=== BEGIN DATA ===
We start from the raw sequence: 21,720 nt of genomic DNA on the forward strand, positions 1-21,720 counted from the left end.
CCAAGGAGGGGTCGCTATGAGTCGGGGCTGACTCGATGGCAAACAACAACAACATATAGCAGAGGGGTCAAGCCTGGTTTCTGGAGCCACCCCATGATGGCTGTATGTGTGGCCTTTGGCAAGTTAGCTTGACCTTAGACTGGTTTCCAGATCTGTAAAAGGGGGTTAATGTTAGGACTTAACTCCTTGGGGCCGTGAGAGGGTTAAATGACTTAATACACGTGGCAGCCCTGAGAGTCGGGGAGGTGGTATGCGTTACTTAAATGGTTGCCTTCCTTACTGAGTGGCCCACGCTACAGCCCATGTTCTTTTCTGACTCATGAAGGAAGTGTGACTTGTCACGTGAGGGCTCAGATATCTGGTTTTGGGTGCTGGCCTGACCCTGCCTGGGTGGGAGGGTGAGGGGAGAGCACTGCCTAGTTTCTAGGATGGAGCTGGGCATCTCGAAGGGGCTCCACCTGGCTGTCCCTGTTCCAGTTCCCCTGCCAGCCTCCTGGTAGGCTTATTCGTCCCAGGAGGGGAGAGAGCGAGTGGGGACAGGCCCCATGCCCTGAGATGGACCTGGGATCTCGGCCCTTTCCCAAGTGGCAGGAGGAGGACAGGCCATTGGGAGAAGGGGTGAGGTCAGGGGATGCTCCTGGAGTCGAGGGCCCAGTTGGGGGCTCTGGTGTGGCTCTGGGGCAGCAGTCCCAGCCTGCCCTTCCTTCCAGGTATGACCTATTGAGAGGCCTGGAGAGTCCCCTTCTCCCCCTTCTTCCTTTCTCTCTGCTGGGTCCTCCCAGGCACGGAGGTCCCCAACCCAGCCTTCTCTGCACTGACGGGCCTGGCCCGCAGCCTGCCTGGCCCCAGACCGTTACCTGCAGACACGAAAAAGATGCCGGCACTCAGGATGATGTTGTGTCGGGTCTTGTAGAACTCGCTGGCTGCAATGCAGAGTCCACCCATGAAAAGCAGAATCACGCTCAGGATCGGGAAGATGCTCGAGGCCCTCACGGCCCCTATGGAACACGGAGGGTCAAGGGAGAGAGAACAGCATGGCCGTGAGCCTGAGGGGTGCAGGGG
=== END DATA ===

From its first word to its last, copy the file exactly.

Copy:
We start from the raw sequence: 21,720 nt of genomic DNA on the forward strand, positions 1-21,720 counted from the left end.
CCAAGGAGGGGTCGCTATGAGTCGGGGCTGACTCGATGGCAAACAACAACAACATATAGCAGAGGGGTCAAGCCTGGTTTCTGGAGCCACCCCATGATGGCTGTATGTGTGGCCTTTGGCAAGTTAGCTTGACCTTAGACTGGTTTCCAGATCTGTAAAAGGGGGTTAATGTTAGGACTTAACTCCTTGGGGCCGTGAGAGGGTTAAATGACTTAATACACGTGGCAGCCCTGAGAGTCGGGGAGGTGGTATGCGTTACTTAAATGGTTGCCTTCCTTACTGAGTGGCCCACGCTACAGCCCATGTTCTTTTCTGACTCATGAAGGAAGTGTGACTTGTCACGTGAGGGCTCAGATATCTGGTTTTGGGTGCTGGCCTGACCCTGCCTGGGTGGGAGGGTGAGGGGAGAGCACTGCCTAGTTTCTAGGATGGAGCTGGGCATCTCGAAGGGGCTCCACCTGGCTGTCCCTGTTCCAGTTCCCCTGCCAGCCTCCTGGTAGGCTTATTCGTCCCAGGAGGGGAGAGAGCGAGTGGGGACAGGCCCCATGCCCTGAGATGGACCTGGGATCTCGGCCCTTTCCCAAGTGGCAGGAGGAGGACAGGCCATTGGGAGAAGGGGTGAGGTCAGGGGATGCTCCTGGAGTCGAGGGCCCAGTTGGGGGCTCTGGTGTGGCTCTGGGGCAGCAGTCCCAGCCTGCCCTTCCTTCCAGGTATGACCTATTGAGAGGCCTGGAGAGTCCCCTTCTCCCCCTTCTTCCTTTCTCTCTGCTGGGTCCTCCCAGGCACGGAGGTCCCCAACCCAGCCTTCTCTGCACTGACGGGCCTGGCCCGCAGCCTGCCTGGCCCCAGACCGTTACCTGCAGACACGAAAAAGATGCCGGCACTCAGGATGATGTTGTGTCGGGTCTTGTAGAACTCGCTGGCTGCAATGCAGAGTCCACCCATGAAAAGCAGAATCACGCTCAGGATCGGGAAGATGCTCGAGGCCCTCACGGCCCCTATGGAACACGGAGGGTCAAGGGAGAGAGAACAGCATGGCCGTGAGCCTGAGGGGTGCAGGGG